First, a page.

A review of
Prison Memoirs of an Anarchist, Alexander Berkman, Pittsburgh: Frontier Press, 1970 [available from FE Books, see page 44 for information).
For political organizers, the great worth of Berkman’s Prison Memoirs of an Anarchist is the evolution of his political thought during incarceration. He is plunged into the bowels of the beast, stripped of his ultimate sense of worth, yet continuously analyzes his own positions and beliefs.
Berkman finds the “secret of prison survival” is “living for something higher.” While recognizing that “he who advances the cause, gives up all,” he remains, “not merely a prisoner, but the representative of a movement.” Berkman lived out that example in his prison experience.
In a remarkably mature departure, given his own “crime,” he reacted negatively to the 1901 assassination of President William McKinley by another anarchist (one associated by the press with Emma Goldman). He disagrees with the “social value” of this “propaganda of the deed” to the workers’ movements despite McKinley’s clear role as the leading representative of America’s newly established imperialism.
And this comes despite Berkman’s personal frustration at the pace of change and the injustice and brutalities against workers and their families. This served to increase his feeling of his “revolutionary duty to take the part of the persecuted” and a further commitment to the need to organize in concert with others searching for that “hour of sanity [when] the torch of liberty would flame ’round the world.”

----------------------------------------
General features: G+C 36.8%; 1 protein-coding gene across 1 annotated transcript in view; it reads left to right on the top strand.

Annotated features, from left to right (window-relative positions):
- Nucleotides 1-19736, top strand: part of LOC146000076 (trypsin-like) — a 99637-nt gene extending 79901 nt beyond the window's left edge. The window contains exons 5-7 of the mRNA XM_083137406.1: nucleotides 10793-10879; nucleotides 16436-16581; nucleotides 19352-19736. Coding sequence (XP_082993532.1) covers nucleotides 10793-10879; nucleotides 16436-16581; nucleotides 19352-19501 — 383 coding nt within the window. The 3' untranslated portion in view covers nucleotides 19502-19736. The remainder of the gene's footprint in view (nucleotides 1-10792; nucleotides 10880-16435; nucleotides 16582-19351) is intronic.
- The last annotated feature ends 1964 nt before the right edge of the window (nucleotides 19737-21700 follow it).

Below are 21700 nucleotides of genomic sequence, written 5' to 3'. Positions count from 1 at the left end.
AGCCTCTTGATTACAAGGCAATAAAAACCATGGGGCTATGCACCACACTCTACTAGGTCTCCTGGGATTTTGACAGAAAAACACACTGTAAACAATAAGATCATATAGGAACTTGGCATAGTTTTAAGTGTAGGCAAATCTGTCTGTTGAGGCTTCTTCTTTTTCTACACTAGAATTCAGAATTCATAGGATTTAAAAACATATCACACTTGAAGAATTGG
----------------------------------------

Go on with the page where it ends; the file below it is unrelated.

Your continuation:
In an engaging style, Berkman’s journal tells the reader how “day succeeds night in a progression of years …death versus time.” He shows how a profit oriented society “converted mankind to wolves and sheep…a political mastery based on violence.” Ultimately, prison is only “an intensified replica of the world beyond.” Indeed, true “minimum security” is what lies beyond the serpentine coils of razor wire—and labeled “freedom.”
Berkman documents how prison labor was designed to “dull consciousness.” As another famous anarchist Peter Kropotkin explained some years earlier in Paris, prison labor is “the work of the slave which degrades” (“Prisons and Their Moral Influence on Prisoners,” FE, Winter 1992).
After 15 years, Berkman was released from prison in 1906. He found that he was surprisingly unprepared for the return to outside life.
However, Berkman soon resumed his anarchist activities with Emma Goldman. They were sentenced to prison in 1917 for their activities against the military draft and were eventually deported to Russia in 1919. Both later wrote works documenting their disillusionment with “Bolshevik socialism” and remained committed anarchists throughout their lives.
Nick Medvecky, #12155-039
2680 HWY 301 South
Jesup GA 31599
Our reviewer has served 14 years in the federal system, formerly did a sentence on a Tennessee rock-quarry chain-gang, time in an army stockade, and brief to not-so-brief incarcerations in Detroit, New York, Idaho, Washington, Mississippi, Florida, Georgia, Mexico, Colombia, Turkey, Lebanon, Syria, Jordan, and Uganda—all more or less politically connected.
We are already in the earliest stages of planning a special issue on prisons for 2005.